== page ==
He knows she’s watching him this morning as he skates all by himself in Delaware. He figures she had to first hand-warm a bedroom window pane to get the outside frost to vanish, and he knows she’s looking at him now and having coffee from a tumbler someone else brought back from St. Thomas over a thousand days ago. The ice skater keeps holding on to his sharp image of her, at the cost of missing the screams of cranes killing one another a mere mile to his west, and the redness of this year’s marsh grass, grown high and well in all directions. He questions out loud just how long she’ll keep watching him, and when might the coffee or something else make her have to leave and go potty. He questions whether or not in all that’s out here going past him as he skates with speed and flourish, whether or not in all of this, there isn’t someone kind of like her in-waiting, and wouldn’t she too find herself introspectively imprisoned if the day ever came when, having all the world to choose from, she drew near faraway places with faraway names, like Chicoutimi or Segbwema.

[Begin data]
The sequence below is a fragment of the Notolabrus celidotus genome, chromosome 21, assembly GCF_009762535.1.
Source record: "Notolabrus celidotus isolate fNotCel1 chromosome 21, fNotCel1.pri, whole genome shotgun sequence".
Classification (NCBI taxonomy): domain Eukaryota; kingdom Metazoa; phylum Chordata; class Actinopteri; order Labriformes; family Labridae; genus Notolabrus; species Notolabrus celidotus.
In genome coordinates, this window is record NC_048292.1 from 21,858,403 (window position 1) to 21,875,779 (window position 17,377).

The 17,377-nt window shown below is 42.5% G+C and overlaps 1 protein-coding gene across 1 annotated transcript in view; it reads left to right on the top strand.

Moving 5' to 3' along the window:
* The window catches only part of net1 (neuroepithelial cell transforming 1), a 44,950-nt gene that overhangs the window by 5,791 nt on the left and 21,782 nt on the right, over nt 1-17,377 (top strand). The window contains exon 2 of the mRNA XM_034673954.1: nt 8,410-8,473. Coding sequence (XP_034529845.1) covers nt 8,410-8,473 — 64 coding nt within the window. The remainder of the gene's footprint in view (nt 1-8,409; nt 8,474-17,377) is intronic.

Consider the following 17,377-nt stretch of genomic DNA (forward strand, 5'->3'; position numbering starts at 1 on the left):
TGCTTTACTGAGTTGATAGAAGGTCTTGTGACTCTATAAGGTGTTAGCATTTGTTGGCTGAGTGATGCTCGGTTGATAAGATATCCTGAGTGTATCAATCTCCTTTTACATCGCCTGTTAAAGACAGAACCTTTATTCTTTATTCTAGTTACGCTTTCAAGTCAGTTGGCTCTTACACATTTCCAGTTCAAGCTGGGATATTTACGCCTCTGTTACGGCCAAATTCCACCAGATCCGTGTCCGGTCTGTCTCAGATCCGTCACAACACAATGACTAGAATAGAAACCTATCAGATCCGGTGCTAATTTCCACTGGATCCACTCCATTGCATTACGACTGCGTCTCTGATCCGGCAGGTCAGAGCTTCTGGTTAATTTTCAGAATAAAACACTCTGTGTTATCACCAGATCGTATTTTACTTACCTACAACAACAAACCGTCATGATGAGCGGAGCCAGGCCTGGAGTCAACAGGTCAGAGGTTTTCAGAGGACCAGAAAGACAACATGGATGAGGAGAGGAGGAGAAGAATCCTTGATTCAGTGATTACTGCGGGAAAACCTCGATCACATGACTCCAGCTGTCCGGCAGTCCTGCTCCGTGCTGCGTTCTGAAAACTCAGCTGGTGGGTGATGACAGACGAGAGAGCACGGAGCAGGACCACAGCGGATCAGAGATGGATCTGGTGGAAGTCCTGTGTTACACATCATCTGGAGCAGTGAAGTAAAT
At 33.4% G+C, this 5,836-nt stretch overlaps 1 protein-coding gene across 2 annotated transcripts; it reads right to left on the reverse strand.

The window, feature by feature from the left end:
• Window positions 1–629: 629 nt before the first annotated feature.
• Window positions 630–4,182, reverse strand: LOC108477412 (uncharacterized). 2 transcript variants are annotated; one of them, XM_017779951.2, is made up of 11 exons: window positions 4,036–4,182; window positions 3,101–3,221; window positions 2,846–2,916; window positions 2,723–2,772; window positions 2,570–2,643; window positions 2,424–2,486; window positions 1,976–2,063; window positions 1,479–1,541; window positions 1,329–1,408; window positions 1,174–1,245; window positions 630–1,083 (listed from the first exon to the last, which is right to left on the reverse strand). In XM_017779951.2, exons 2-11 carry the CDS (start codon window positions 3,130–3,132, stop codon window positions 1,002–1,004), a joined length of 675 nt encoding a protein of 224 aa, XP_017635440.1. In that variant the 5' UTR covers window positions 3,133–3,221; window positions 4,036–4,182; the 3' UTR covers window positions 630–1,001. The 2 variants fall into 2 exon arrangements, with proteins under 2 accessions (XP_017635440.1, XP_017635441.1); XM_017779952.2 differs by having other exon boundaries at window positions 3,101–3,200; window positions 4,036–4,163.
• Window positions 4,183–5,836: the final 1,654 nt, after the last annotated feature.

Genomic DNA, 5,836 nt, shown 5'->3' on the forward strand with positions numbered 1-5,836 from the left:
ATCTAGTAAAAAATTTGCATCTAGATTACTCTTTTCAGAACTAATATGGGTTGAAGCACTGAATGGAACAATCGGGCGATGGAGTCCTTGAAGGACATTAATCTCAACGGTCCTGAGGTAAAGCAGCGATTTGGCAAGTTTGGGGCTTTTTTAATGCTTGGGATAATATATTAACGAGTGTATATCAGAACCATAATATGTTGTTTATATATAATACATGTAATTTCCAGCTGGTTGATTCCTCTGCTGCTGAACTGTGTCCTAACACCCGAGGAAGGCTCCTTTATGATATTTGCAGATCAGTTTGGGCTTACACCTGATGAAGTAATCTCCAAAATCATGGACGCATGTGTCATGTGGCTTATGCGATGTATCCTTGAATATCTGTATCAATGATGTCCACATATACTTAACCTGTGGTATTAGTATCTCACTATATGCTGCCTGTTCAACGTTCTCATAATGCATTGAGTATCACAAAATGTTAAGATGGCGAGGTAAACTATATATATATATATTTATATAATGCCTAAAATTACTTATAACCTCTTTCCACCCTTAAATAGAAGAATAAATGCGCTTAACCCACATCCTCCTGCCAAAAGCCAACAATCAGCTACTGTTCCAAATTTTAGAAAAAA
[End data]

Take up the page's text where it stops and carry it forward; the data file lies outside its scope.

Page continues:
* * *
William C. Blome is a writer of short fiction and poetry. He lives in-between Baltimore and Washington, DC, and he is a master’s degree graduate of the Johns Hopkins University Writing Seminars. His work has previously seen the light of day in Amarillo Bay, Prism International, Laurel Review, The Oyez Review, Orion headless, Salted Feathers, and The California Quarterly.
Epilogue: The Improbables
Opals, not apples, grow in the orchard.